Family Movie Night
by Karyn Bowman
The other week, I came across an old clip of Bob Hope and James Cagney on YouTube. They were tap dancing on a table in a Men’s Club, not a strip joint but a real men’s club.
It is from the movie The Seven Little Foys (1955) about Eddie Foy and his seven children who could dance. Cagney makes an appearance in the movie but he refuses to be paid. Apparently, Eddie Foy would regularly feed those actors and dancers who were poorly paid. Cagney was in that group and felt he was repaying Foy for his kindness.
However, that is not all we know about Cagney.
“You dirty rat, you” is perhaps the most famous phrase associated with Cagney. It comes from his days of being a gangster in movies in the early 1930s. The movie that typifies this era is Public Enemy when Cagney shoves a grapefruit half in Mae Clark’s face during a pique of anger.
He would represent all that was rough and ragged in the bootleg era with this movie, setting the standard for gangster movies. The strange thing is Cagney never said that phrase. According to Cagney himself, he said (perhaps jokingly) “Judy, Judy, Judy” which is attributed to Cary Grant.
While Cagney did many of these types of movies, he also performed in musicals and was a good hoofer. The first was Something to Sing About in 1937 in which the tagline was “A Cagney You Have Not Seen! Dancing…Romancing and Packing a Real Wallop!”
Five years later, Cagney would portray George M. Cohen (writer of the songs “Over There” and “You’re A Grand Old Flag”) in the movie Yankee Doodle Dandy in 1942. This movie has many memorable scenes but one of the best may be when Cagney tap dances down the stairway in the White House. It is a simple moment that was ad-libbed by Cagney but the director loved it, keeping the piece in the movie.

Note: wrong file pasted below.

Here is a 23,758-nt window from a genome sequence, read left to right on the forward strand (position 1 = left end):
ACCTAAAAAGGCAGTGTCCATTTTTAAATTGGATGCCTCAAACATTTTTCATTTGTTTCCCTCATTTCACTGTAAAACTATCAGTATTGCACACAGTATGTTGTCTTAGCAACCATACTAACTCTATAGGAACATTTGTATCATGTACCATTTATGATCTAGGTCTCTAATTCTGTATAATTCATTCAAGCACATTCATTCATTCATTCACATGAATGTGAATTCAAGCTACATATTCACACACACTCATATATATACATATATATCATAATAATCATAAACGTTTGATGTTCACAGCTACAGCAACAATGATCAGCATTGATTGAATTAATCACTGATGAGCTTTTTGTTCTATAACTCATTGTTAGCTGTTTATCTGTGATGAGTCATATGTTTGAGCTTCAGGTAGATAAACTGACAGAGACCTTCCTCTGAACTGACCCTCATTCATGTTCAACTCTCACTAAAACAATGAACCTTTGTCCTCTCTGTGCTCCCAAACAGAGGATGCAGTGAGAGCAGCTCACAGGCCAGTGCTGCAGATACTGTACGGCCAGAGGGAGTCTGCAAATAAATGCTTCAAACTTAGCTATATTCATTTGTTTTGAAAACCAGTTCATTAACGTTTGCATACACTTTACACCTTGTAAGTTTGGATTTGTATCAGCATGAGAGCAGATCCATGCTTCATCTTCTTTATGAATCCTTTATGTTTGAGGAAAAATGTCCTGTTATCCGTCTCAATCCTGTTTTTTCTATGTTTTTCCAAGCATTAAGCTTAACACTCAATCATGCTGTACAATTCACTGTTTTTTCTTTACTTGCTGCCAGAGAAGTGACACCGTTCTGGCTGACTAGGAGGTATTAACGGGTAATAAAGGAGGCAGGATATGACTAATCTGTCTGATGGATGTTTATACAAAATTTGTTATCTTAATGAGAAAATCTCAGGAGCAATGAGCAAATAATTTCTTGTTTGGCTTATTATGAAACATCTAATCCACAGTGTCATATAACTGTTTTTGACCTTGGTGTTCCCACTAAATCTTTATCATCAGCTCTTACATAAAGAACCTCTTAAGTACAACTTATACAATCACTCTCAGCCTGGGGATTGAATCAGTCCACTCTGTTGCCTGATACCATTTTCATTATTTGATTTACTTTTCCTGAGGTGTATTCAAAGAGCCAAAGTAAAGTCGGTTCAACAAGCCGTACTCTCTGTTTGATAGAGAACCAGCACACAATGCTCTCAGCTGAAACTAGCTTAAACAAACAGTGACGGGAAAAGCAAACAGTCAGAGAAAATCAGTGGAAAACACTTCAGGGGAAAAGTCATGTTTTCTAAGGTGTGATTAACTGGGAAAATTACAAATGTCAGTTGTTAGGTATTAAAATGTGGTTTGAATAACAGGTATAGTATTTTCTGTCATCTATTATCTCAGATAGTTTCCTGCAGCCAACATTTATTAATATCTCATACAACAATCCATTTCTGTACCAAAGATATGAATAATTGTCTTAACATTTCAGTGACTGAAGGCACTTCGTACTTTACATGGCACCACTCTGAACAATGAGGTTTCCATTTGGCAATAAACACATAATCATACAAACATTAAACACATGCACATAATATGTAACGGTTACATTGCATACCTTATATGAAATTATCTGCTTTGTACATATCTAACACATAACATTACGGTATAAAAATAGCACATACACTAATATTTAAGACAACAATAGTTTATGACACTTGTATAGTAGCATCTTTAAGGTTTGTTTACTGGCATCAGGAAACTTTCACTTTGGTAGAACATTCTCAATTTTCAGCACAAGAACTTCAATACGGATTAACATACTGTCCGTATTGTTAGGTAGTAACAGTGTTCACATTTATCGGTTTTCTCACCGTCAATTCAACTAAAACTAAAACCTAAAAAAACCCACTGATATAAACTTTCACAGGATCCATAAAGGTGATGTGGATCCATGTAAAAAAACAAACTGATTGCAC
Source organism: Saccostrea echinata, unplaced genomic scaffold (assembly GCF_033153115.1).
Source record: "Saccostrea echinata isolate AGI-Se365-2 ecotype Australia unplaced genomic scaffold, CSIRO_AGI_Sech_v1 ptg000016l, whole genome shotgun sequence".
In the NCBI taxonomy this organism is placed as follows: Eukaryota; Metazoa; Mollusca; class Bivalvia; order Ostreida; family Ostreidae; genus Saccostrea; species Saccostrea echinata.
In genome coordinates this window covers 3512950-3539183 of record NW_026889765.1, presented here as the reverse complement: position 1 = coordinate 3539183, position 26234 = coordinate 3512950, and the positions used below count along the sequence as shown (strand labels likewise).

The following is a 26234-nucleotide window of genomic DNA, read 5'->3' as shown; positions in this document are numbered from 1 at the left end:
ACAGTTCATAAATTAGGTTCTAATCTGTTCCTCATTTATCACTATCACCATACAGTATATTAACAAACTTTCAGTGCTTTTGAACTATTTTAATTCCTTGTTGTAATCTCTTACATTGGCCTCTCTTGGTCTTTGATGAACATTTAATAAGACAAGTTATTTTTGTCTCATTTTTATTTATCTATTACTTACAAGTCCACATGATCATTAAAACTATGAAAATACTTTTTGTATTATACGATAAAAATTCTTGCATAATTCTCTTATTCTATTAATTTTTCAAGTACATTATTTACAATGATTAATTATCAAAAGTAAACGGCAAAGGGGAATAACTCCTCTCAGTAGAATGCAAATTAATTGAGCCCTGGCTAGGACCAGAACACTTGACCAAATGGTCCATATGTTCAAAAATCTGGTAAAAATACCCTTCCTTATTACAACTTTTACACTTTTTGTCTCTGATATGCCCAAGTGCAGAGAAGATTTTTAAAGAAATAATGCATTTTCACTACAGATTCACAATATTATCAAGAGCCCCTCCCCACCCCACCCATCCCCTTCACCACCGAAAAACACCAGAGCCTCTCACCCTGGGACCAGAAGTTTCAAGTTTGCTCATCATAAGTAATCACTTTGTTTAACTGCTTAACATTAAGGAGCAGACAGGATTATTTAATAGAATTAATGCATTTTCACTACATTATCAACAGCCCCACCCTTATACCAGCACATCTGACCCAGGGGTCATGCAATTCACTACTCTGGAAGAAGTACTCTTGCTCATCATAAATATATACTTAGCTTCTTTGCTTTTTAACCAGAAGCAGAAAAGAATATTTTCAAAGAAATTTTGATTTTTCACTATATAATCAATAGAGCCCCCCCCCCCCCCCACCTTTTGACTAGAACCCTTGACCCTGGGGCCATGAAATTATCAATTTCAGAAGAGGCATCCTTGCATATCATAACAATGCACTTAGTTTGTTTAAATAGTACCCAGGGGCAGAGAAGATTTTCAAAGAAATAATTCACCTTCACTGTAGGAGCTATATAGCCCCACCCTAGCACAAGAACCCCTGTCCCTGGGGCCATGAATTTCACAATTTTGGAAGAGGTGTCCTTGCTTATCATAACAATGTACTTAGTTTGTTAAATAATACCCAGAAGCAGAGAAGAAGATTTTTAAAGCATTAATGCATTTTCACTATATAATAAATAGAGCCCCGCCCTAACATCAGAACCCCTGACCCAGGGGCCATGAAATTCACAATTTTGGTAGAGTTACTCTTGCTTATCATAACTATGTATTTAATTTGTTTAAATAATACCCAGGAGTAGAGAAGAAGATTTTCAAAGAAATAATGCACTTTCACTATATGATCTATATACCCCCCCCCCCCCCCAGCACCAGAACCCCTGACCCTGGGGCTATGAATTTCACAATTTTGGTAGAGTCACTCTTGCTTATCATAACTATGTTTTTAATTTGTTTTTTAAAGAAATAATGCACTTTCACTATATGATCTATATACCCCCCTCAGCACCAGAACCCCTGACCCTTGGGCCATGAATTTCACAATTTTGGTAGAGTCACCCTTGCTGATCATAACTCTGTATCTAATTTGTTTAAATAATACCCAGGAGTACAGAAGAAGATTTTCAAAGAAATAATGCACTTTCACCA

This movie would give Cagney his only Oscar win. Pearl Harbor occurred during the time of filming this movie. Cagney is reported to tell the crew on the first day back that more than ever it was important to do their best, that America needed to be bolstered during these hard times.
Cagney would continue acting until 1961. His last movie was One, Two Three about a Coca-Cola executive in Berlin who is trying to introduce the soft drink to the Russians while preventing his boss’ daughter from marrying a communist. This will not do for one of the biggest companies in capitalist America. It is a tour de force for Cagney.
After this, Cagney appeared in about four movies until his death in 1986. He stated he had lost his enthusiasm for acting and decided to leave it.
Cagney was one of the best actors ever to grace Hollywood’s movie sets. During his career, he was only overshadowed by Clark Gable. Most of his movies are tame by today’s standards and can be watched by most in the family.
Makes me want to find one to watch and remember his talent.
Until next week, see you in the rental aisle.